The core PCE price index is at 1.5%. Some of the PPI components, which feed into the core PCE price index, rose moderately last month.

Airline tickets increased 1.1% after jumping 3.7% in February. Healthcare costs rose 0.2% after dipping 0.1% in the prior month. Portfolio management fees rebounded 1.6% after dropping 1.1% in February.

(Reporting by Lucia Mutikani; Editing by Chizu Nomiyama, Andrea Ricci and Paul Simao)

Volcano erupts in southern Caribbean, sparking evacuation ‘frenzy’

By Robertson S. Henry

ROSE HALL, St Vincent and the Grenadines (Reuters) -La Soufriere volcano on the eastern Caribbean island of St. Vincent erupted on Friday after decades of inactivity, sending dark plumes of ash and smoke billowing into the sky and forcing thousands from surrounding villages to evacuate.

Dormant since 1979, the volcano started showing signs of activity in December, spewing steam and smoke and rumbling away. That picked up this week, prompting Prime Minister of St. Vincent and the Grenadines Ralph Gonsalves to order an evacuation of the surrounding area late on Thursday.

Early on Friday it finally erupted. Ash and smoke plunged the neighboring area into near total darkness, blotting out the bright morning sun, said a Reuters witness, who reported hearing the explosion from Rose Hall, a nearby village.

Smaller explosions continued throughout the day, Erouscilla Joseph, director at the University of the West Indies Seismic Research Centre, told Reuters, adding that this kind of activity could go on for weeks if not months.

“This is just the beginning,” she said.

St. Vincent and the Grenadines, which has a population of just over 100,000, has not experienced volcanic activity since 1979, when an eruption created approximately $100 million in damages. An eruption by La Soufriere in 1902 killed more than 1,000 people. The name means “sulfur outlet” in French.

The eruption column was estimated to reach 10 km (6.2 miles) high, the seismic research center said. Ash fall could affect the Grenadines, Barbados, St. Lucia and Grenada.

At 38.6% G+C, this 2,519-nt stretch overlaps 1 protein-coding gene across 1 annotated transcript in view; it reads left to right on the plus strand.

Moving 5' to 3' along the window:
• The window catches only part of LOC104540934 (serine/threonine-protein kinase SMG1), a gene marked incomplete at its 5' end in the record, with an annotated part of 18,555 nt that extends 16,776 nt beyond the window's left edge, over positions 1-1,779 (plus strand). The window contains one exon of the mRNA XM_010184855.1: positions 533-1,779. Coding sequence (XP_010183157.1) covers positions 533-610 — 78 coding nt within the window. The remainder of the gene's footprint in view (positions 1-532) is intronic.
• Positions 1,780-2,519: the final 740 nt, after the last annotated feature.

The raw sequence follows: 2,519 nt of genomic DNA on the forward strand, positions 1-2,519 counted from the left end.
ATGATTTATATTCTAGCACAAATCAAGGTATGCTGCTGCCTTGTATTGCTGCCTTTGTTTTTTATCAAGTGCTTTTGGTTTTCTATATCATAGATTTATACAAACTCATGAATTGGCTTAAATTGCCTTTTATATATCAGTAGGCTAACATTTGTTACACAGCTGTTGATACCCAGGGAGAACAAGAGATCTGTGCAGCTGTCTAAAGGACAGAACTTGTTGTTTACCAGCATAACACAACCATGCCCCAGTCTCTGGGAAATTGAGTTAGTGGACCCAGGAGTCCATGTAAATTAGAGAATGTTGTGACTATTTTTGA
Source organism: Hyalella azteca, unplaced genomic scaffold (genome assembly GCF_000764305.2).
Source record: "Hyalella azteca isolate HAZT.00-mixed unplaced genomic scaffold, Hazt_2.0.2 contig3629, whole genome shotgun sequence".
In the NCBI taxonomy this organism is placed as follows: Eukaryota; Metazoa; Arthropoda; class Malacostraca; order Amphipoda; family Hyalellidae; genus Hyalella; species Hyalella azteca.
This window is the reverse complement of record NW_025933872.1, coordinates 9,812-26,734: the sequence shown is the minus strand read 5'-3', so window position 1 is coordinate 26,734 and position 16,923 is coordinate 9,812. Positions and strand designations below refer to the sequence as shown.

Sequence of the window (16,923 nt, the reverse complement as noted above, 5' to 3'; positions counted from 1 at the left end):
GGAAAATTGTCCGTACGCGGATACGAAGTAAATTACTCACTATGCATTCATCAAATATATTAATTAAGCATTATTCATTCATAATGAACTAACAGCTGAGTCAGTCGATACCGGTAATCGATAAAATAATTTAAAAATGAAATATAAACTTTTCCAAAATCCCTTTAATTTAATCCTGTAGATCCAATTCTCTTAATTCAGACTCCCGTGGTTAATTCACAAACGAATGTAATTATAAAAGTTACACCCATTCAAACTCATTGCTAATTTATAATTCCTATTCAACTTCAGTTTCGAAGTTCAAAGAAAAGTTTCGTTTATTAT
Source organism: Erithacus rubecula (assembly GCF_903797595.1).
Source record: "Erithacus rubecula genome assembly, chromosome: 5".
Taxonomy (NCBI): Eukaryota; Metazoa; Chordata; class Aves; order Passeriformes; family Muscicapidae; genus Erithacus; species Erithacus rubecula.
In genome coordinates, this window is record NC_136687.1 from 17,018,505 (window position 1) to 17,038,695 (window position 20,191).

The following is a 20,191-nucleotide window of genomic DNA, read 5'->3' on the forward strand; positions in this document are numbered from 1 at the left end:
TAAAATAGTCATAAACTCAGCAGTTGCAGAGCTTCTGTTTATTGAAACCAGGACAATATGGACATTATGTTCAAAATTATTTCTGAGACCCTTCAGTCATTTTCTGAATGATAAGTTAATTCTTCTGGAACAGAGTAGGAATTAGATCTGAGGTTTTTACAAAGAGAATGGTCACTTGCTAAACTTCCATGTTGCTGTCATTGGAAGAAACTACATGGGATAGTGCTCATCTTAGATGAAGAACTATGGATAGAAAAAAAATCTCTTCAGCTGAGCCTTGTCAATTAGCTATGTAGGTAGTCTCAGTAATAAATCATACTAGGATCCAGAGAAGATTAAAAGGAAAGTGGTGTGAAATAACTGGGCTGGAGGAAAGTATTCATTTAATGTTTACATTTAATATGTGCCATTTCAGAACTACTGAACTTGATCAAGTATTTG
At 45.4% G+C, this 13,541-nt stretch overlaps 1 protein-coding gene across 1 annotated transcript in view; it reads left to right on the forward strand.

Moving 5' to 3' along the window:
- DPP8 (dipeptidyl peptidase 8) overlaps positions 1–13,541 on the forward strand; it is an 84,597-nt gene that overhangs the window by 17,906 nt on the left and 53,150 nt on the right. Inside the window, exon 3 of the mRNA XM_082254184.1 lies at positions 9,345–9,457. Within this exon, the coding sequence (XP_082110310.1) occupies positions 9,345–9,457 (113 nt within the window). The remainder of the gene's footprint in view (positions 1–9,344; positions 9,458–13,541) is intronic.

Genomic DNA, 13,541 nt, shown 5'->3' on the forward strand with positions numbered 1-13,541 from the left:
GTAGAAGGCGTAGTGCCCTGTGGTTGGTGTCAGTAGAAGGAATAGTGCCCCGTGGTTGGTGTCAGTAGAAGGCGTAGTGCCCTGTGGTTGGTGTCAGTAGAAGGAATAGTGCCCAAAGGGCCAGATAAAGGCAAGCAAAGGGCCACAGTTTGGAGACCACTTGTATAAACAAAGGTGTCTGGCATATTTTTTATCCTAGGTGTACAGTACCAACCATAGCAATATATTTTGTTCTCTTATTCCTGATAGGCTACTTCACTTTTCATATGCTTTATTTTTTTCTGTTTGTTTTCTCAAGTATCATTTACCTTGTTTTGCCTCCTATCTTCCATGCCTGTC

“The ash plume may cause flight delays due to diversions,” the center said on Twitter. “On the ground, ash can cause discomfort in persons suffering with respiratory illnesses and will impact water resources.”

Local media have in recent days also reported increased activity from Mount Pelee on the island of Martinique, which lies to the north of St. Vincent beyond St. Lucia.

EVACUATIONS IN COVID ERA

Some 4,500 residents near the volcano had evacuated already via ships and by road, Gonsalves said at a news conference on Friday. Heavy ash fall had halted the evacuation efforts somewhat due to poor visibility, according to St. Vincent’s National Emergency Management Organization (NEMO).

“The place in general is in a frenzy,” said Lavern King, 28, a shelter volunteer. “People are still being evacuated from the red zone, it started yesterday evening and into last night.”

Gonsalves said that depending on the extent of the damage, it could be four months before evacuees could return home.

Welling up with tears, he said neighboring islands such as Dominica, Grenada and Antigua had agreed to take evacuees in and cruise lines could ferry them over – as long as they got vaccinated first.

That though could prove a challenge, said opposition senator Shevern John, 42.

“People are very scared of the vaccine and they opt out of coming to a shelter because eventually they would have to adhere to the protocol,” she said. Shelters are also having to limit the number of evacuees they take due to COVID-19 protocols.

Vincentians would have to wait for further scientific analysis to know what steps to take next, she said.

“It can go for a few days or a few weeks,” she said. “At the moment, both ends of the island are covered in ash and very dark.”

(Reporting by Robertson S. Henry in Rose Hall and Kate Chappell in Kingston; Writing by Sarah Marsh and Frank Jack Daniel; Editing by Howard Goller and Rosalba O’Brien)